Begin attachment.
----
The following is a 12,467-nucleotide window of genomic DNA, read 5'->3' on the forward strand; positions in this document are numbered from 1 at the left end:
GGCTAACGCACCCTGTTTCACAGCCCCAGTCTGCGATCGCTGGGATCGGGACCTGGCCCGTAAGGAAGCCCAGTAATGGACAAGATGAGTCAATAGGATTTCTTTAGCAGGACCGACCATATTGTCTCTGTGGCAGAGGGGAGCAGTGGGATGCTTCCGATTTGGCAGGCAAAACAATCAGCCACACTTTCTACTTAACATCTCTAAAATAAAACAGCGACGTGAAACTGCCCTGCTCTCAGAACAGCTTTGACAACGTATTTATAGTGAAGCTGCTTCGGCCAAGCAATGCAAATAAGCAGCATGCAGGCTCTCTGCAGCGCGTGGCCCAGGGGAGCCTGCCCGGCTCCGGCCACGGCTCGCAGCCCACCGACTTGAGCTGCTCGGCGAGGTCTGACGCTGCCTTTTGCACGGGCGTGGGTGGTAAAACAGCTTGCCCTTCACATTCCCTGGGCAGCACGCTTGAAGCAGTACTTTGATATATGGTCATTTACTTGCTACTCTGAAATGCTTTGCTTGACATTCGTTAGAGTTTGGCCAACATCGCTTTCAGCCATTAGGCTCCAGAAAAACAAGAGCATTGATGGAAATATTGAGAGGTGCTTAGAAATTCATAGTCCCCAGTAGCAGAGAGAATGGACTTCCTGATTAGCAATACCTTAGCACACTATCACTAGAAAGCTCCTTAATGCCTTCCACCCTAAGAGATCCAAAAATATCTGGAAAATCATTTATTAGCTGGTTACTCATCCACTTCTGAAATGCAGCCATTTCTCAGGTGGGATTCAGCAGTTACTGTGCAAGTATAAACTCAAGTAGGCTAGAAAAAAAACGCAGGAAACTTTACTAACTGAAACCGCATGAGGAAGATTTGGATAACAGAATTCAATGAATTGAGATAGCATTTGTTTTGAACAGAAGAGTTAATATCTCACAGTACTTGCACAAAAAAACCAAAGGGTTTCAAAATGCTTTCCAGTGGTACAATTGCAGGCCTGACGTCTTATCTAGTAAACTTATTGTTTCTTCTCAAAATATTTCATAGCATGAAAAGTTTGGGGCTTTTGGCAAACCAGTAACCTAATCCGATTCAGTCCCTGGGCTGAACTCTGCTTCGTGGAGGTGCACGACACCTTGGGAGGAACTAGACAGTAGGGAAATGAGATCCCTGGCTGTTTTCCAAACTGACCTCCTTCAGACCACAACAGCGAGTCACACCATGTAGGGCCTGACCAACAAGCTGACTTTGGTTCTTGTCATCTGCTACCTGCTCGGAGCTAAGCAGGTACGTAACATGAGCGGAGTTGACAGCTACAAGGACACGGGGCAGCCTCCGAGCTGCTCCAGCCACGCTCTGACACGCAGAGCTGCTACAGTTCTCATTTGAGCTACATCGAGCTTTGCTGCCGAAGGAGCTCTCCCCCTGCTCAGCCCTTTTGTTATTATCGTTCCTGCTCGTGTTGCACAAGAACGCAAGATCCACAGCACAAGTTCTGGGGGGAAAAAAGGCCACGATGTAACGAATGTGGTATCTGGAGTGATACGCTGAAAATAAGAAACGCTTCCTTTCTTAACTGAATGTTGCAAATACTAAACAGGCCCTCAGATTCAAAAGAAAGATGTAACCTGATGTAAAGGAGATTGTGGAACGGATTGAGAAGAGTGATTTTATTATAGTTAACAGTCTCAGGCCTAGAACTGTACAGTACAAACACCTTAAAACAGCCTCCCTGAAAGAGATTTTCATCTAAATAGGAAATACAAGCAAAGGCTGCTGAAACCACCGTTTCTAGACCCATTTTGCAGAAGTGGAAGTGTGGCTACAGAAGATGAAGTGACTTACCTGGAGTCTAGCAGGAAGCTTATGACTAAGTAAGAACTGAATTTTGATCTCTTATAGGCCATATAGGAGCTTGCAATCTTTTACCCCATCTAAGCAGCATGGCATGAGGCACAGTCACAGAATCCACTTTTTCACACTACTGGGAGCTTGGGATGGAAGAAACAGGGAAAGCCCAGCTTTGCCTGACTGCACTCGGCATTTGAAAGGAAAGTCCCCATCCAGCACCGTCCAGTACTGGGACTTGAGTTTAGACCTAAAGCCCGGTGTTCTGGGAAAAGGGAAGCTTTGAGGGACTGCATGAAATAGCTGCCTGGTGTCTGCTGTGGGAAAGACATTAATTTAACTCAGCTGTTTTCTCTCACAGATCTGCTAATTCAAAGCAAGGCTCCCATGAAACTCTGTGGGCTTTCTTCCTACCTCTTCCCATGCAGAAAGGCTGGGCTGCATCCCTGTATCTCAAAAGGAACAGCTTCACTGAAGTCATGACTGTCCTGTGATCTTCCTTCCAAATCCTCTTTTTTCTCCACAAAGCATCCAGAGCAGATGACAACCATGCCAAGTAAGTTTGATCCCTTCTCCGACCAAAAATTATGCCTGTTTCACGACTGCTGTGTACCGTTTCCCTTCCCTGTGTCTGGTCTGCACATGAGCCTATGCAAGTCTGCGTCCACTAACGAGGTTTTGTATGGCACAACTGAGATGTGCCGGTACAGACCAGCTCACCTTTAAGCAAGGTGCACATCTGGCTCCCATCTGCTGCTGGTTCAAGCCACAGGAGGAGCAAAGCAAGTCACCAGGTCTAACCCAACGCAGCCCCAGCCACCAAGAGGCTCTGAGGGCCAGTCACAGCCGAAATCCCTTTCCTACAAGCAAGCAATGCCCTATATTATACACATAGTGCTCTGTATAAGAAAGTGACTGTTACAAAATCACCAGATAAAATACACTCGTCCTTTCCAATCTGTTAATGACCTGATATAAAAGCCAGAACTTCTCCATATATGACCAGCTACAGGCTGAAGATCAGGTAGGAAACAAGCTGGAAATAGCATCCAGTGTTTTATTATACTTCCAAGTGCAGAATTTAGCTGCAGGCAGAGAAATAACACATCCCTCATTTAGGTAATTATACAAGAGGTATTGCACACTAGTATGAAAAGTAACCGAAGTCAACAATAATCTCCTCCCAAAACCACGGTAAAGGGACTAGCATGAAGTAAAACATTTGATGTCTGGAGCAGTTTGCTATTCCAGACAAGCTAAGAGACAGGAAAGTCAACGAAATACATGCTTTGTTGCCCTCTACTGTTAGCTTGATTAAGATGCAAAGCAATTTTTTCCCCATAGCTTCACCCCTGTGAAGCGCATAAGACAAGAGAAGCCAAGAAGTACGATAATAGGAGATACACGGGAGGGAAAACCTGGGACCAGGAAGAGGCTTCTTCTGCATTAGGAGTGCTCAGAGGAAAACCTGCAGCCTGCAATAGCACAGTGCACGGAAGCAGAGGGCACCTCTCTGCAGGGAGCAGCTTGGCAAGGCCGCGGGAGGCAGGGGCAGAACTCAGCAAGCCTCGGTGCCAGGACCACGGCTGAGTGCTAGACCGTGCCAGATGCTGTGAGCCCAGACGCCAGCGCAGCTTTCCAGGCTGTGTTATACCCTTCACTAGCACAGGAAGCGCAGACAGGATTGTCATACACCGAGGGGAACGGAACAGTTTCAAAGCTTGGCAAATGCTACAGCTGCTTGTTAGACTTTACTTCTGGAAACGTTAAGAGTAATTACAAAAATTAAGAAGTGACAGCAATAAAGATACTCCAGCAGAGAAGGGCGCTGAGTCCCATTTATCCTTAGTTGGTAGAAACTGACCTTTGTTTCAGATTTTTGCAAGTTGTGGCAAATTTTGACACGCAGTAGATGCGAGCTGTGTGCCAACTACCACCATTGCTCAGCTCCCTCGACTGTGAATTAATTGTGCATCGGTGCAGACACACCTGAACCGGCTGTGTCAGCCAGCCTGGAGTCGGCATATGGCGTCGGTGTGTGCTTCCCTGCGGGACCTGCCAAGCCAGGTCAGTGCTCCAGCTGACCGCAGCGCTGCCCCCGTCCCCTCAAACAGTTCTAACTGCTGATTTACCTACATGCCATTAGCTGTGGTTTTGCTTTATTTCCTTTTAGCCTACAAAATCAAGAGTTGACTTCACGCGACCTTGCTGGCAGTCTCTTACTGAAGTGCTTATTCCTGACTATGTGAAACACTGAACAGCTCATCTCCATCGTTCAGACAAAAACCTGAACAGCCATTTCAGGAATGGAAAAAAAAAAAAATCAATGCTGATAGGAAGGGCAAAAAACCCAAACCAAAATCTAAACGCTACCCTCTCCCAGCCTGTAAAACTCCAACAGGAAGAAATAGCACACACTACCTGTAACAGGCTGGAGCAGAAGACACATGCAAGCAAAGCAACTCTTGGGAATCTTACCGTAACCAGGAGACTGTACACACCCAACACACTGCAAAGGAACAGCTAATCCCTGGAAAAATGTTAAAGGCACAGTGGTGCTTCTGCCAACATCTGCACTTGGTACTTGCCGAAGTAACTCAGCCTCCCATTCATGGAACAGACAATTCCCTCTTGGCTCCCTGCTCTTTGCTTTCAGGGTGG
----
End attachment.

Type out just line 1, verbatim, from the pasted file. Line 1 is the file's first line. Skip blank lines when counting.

The following is a 12,467-nucleotide window of genomic DNA, read 5'->3' on the forward strand; positions in this document are numbered from 1 at the left end: